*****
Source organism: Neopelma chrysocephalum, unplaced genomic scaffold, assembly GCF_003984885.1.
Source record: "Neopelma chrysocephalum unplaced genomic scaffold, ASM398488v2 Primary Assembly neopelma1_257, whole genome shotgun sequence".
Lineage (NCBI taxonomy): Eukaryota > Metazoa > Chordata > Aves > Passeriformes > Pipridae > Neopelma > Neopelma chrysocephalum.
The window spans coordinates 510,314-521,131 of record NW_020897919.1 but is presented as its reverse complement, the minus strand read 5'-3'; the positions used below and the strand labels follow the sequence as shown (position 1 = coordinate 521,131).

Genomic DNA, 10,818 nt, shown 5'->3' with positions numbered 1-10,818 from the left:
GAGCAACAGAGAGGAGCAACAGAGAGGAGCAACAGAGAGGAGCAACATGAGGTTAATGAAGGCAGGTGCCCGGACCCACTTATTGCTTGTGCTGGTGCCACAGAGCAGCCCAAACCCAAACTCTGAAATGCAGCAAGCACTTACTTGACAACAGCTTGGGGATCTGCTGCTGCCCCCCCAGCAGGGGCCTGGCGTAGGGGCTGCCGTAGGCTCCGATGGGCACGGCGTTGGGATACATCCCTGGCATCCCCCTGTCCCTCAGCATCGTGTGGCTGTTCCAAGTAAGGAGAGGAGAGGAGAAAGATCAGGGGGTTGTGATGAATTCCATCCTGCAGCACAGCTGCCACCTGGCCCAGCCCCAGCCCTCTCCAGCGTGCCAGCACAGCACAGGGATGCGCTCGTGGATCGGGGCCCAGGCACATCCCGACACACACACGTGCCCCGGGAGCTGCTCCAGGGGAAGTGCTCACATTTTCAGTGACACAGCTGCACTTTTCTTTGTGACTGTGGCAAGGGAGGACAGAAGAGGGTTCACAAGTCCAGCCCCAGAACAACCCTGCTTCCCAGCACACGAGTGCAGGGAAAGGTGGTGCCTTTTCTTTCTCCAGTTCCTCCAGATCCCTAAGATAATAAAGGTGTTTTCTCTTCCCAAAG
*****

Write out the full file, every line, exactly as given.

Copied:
Source organism: Neopelma chrysocephalum, unplaced genomic scaffold, assembly GCF_003984885.1.
Source record: "Neopelma chrysocephalum unplaced genomic scaffold, ASM398488v2 Primary Assembly neopelma1_257, whole genome shotgun sequence".
Lineage (NCBI taxonomy): Eukaryota > Metazoa > Chordata > Aves > Passeriformes > Pipridae > Neopelma > Neopelma chrysocephalum.
The window spans coordinates 510,314-521,131 of record NW_020897919.1 but is presented as its reverse complement, the minus strand read 5'-3'; the positions used below and the strand labels follow the sequence as shown (position 1 = coordinate 521,131).

Genomic DNA, 10,818 nt, shown 5'->3' with positions numbered 1-10,818 from the left:
GAGCAACAGAGAGGAGCAACAGAGAGGAGCAACAGAGAGGAGCAACATGAGGTTAATGAAGGCAGGTGCCCGGACCCACTTATTGCTTGTGCTGGTGCCACAGAGCAGCCCAAACCCAAACTCTGAAATGCAGCAAGCACTTACTTGACAACAGCTTGGGGATCTGCTGCTGCCCCCCCAGCAGGGGCCTGGCGTAGGGGCTGCCGTAGGCTCCGATGGGCACGGCGTTGGGATACATCCCTGGCATCCCCCTGTCCCTCAGCATCGTGTGGCTGTTCCAAGTAAGGAGAGGAGAGGAGAAAGATCAGGGGGTTGTGATGAATTCCATCCTGCAGCACAGCTGCCACCTGGCCCAGCCCCAGCCCTCTCCAGCGTGCCAGCACAGCACAGGGATGCGCTCGTGGATCGGGGCCCAGGCACATCCCGACACACACACGTGCCCCGGGAGCTGCTCCAGGGGAAGTGCTCACATTTTCAGTGACACAGCTGCACTTTTCTTTGTGACTGTGGCAAGGGAGGACAGAAGAGGGTTCACAAGTCCAGCCCCAGAACAACCCTGCTTCCCAGCACACGAGTGCAGGGAAAGGTGGTGCCTTTTCTTTCTCCAGTTCCTCCAGATCCCTAAGATAATAAAGGTGTTTTCTCTTCCCAAAG